I Shall Use Descartes ' Meditations 1 And Blackburn 's `` Think ``
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Initial answer: My initial answer is to the question of whether scientific knowledge should be based on observations is yes, observations are to be the basis of all scientific knowledge.
Philosophical context: I shall use Descartes’ Meditations 1 and Blackburn 's “Think” to discuss the question and my initial answer. In Meditations 1, Descartes sets out to destroy all preconceived notions from his childhood and establish a new foundation for the sciences -- a lasting foundation and explores methods of doubt to his own senses and how to deal with them properly.
Objection 1 to my initial answer: In Mediations 1, Descartes states that sometimes senses deceive us, so for all we know is that they always deceive us. This being the case he suggests that we should never trust something that has once deceived us, therefore ruling observations out from being a foundation for scientific knowledge. Descartes states that it is “prudent never to trust completely those who have deceived us once,” therefore senses should not be the basis of scientific knowledge.
Response to Objection 1: However, even though sense may sometimes deceive us, it does not mean that they always do. You can compare the statement “the senses sometimes deceive us. So for all we know, they always deceive us” with “some banknotes are forgeries. So for all we know, they are all forgeries.” This is what Blackburn writes in “Think” to point out that the argument is a fallacy -- the premise is true, but there is no way that the conclusion could be, logically. Descartes continues on, saying that not always do the senses deceive us, and doubt is quite improbable for them, even if they are sense derived; he also states that many of the illusions are from afar or at a glance, as...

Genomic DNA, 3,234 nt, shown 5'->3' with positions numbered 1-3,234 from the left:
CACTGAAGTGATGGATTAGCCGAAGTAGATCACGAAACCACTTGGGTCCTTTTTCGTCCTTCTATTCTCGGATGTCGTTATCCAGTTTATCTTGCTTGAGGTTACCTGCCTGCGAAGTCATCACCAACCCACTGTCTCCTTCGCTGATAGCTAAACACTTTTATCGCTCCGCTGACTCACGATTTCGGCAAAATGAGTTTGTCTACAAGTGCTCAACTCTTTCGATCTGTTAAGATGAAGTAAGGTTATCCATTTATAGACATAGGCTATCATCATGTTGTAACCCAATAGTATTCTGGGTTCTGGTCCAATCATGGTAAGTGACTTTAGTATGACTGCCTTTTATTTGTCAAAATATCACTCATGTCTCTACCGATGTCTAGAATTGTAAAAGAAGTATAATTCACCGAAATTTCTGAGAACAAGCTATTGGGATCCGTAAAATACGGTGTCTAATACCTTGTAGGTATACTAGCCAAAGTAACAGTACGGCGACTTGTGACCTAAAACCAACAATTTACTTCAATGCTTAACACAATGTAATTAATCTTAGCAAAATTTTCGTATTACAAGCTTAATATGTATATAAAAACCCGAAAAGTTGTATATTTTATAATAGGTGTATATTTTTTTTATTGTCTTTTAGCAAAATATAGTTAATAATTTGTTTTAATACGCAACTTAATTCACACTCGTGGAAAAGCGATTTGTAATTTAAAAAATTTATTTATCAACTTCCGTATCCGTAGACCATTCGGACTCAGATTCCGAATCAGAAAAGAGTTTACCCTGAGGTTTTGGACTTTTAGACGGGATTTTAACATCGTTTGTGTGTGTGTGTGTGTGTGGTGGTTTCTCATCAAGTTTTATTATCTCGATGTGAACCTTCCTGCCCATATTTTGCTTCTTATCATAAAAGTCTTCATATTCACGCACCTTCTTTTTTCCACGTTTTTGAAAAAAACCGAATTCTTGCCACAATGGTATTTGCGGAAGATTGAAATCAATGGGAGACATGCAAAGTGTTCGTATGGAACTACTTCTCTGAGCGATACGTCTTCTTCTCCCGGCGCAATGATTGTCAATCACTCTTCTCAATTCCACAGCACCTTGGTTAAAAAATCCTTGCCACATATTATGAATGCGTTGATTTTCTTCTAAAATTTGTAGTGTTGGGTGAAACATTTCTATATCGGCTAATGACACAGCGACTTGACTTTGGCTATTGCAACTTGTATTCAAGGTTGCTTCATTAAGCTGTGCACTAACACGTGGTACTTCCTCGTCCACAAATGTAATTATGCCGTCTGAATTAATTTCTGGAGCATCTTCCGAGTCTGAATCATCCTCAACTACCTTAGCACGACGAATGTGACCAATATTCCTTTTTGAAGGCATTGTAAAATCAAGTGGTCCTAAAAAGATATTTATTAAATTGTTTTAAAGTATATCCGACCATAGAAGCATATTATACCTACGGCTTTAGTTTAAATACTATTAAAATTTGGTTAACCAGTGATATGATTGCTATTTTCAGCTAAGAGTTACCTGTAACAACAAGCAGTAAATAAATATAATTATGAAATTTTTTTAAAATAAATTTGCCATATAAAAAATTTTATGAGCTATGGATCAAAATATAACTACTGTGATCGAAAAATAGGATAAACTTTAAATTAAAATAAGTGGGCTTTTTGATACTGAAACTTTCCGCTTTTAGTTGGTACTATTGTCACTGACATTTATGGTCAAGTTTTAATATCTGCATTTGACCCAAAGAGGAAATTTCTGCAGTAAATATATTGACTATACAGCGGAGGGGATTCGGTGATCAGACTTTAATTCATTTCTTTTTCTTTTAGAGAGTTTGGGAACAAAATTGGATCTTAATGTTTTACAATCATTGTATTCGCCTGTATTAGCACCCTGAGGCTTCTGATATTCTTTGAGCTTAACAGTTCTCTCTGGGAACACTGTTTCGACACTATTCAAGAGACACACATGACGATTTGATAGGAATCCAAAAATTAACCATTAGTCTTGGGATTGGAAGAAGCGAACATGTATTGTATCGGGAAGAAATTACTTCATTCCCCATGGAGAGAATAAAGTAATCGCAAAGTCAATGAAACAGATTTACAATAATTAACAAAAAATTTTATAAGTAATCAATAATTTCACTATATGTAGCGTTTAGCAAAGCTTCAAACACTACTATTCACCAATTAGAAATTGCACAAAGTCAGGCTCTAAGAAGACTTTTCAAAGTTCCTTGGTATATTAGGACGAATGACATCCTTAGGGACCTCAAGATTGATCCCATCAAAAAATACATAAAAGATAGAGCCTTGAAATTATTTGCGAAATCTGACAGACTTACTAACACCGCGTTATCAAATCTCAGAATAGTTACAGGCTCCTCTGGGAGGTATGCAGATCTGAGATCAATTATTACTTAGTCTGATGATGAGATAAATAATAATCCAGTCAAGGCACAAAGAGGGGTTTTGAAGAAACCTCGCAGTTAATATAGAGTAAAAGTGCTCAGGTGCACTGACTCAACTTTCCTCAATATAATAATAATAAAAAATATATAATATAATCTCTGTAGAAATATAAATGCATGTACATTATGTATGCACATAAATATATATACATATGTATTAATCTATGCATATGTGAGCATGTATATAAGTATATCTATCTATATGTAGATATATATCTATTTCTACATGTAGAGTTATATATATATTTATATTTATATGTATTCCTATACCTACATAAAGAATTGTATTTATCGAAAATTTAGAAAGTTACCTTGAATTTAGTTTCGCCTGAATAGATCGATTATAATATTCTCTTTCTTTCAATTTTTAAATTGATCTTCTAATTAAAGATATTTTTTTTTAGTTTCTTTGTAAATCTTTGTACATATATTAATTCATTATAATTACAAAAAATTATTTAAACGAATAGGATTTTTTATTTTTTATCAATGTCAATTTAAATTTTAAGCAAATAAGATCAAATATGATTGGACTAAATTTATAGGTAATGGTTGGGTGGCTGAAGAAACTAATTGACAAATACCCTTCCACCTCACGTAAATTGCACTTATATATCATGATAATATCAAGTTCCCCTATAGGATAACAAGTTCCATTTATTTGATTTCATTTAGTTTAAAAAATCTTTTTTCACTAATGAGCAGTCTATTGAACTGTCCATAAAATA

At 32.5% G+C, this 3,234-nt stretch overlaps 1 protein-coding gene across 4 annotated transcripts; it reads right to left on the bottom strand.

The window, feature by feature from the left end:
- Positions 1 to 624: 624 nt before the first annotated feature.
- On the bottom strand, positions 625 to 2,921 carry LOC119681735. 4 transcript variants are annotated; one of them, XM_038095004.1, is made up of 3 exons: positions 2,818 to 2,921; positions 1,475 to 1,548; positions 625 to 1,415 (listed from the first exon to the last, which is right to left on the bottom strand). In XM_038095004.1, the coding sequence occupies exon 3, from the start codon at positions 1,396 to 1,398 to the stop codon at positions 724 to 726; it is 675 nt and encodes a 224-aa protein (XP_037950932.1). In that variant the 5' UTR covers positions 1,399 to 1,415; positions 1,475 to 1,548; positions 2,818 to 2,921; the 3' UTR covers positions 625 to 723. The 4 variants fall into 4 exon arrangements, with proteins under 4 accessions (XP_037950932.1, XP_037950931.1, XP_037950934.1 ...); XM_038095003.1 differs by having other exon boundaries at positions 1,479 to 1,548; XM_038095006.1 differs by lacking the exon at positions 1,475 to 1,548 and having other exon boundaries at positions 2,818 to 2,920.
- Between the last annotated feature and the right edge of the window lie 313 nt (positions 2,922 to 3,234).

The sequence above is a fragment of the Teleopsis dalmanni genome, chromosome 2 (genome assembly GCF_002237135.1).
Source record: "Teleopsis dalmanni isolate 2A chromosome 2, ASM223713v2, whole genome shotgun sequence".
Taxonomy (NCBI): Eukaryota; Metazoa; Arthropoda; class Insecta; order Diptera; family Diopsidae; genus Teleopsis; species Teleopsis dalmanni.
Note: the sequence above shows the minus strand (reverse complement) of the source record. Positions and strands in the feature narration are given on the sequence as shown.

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... deceiving you and how to tell if they are. In my initial answer I say that, yes they should be the foundation of scientific knowledge. I now have a modified view that, yes, they should be used but more carefully than was once thought. This modified statement comes from 1. while it is true that senses can deceive us, most don’t, and if you’re to observe something for a long period of time you can conclude with reasonable certainty that what you see if true. 2. It is within reasonable doubt to be able to tell whether you are in a dream, because of the continuity that real life provides, and even in dreams mathematics and science are still a constant because they are based on real concepts. 3. The evil demon is a far-fetched possibility, but as long as we realize we are able to think, that makes us real and able to use our observations to form our scientific knowledge.